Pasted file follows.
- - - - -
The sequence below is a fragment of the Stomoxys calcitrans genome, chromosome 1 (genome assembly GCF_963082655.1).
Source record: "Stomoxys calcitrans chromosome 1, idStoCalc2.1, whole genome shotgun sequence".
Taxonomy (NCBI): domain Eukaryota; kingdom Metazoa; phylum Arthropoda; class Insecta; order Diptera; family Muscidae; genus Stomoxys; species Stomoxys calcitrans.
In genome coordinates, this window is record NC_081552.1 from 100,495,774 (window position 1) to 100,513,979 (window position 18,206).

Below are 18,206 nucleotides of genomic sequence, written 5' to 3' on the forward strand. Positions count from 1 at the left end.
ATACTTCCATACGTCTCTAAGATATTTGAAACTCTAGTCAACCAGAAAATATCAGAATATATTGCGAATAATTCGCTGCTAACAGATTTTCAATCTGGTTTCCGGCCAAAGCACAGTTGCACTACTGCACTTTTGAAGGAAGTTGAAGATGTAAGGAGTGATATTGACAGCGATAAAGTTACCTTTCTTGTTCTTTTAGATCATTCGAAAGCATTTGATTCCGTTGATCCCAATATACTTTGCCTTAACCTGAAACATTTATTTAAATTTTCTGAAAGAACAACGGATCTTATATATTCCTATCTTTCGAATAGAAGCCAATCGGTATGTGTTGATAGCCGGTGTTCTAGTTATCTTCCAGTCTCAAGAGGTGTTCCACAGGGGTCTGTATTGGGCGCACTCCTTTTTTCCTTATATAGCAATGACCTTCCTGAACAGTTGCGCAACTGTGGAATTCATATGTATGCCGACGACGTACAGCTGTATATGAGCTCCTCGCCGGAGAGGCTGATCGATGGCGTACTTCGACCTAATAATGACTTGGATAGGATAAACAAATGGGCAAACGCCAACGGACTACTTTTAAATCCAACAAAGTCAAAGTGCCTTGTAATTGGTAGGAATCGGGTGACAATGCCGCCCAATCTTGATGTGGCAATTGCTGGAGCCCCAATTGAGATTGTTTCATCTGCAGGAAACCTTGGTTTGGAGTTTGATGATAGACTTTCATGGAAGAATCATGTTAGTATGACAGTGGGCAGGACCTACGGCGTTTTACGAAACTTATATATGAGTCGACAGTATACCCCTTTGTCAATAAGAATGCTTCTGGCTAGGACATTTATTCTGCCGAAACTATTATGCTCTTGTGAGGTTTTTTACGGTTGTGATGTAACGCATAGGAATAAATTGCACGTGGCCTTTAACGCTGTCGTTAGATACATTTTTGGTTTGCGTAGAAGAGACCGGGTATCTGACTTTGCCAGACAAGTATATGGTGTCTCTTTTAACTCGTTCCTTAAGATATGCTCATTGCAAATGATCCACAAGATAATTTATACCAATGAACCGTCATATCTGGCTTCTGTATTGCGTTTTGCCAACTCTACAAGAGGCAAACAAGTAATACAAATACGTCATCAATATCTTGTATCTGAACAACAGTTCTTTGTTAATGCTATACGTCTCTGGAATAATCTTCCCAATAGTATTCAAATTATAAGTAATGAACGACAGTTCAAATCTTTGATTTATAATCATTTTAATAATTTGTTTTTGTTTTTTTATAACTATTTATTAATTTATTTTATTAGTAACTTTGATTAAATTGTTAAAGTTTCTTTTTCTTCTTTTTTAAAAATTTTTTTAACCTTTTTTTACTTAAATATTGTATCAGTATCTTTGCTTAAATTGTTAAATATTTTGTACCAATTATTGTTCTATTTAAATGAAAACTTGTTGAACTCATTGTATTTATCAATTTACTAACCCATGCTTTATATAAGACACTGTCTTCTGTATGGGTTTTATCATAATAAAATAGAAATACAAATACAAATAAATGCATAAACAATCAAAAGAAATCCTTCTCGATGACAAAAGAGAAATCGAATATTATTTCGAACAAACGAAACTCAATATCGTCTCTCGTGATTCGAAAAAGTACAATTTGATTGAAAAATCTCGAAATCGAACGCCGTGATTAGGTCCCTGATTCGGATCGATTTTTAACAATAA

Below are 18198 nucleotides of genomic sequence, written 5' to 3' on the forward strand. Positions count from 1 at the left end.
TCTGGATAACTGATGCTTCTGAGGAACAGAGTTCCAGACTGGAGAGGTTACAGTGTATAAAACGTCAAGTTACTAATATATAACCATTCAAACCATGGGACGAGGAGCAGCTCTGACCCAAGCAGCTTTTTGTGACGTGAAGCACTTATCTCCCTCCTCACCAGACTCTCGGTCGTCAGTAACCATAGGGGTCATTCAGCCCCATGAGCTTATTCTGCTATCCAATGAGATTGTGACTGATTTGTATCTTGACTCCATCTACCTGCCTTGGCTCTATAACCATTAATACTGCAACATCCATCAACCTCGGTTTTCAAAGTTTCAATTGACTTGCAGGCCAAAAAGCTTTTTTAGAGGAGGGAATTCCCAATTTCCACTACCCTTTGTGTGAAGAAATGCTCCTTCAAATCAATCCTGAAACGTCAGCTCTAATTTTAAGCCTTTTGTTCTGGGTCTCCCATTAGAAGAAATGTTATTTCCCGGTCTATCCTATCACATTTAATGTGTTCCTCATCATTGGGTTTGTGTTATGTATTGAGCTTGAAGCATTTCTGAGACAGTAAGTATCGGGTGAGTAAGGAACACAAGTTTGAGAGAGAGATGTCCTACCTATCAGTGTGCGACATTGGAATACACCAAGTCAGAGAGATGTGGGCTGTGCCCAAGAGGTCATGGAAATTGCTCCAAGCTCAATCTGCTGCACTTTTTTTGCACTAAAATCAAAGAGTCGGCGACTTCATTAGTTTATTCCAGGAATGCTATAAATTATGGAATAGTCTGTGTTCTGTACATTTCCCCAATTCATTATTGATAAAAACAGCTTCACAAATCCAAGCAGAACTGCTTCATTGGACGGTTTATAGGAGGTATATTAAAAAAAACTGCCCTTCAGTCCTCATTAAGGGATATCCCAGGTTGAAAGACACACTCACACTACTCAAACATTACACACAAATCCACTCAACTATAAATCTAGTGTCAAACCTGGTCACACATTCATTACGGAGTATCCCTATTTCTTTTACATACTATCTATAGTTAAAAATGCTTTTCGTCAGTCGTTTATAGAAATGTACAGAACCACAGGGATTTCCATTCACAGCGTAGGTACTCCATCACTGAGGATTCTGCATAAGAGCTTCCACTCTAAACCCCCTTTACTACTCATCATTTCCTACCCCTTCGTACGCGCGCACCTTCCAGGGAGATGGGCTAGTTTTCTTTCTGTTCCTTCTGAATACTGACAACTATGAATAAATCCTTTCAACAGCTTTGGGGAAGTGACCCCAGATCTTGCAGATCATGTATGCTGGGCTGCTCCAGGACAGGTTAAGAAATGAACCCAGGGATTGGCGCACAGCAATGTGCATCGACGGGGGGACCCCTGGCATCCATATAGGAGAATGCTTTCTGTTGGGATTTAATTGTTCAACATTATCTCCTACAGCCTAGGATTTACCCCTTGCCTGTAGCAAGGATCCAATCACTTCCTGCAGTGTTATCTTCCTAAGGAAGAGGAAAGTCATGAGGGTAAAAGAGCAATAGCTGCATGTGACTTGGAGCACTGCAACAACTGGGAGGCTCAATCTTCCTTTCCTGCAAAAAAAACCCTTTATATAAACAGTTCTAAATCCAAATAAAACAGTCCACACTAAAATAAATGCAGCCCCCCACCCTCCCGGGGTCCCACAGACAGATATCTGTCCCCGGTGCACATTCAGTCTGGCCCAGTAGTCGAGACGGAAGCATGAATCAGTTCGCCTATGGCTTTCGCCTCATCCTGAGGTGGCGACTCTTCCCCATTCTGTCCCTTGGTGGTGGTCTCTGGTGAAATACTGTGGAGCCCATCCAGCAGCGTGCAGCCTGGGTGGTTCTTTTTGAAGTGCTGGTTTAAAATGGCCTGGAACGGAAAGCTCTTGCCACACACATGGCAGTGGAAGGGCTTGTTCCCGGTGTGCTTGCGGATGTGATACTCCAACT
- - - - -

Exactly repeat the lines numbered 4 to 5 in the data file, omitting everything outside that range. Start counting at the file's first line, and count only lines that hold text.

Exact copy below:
In genome coordinates, this window is record NC_081552.1 from 100,495,774 (window position 1) to 100,513,979 (window position 18,206).

Below are 18,206 nucleotides of genomic sequence, written 5' to 3' on the forward strand. Positions count from 1 at the left end.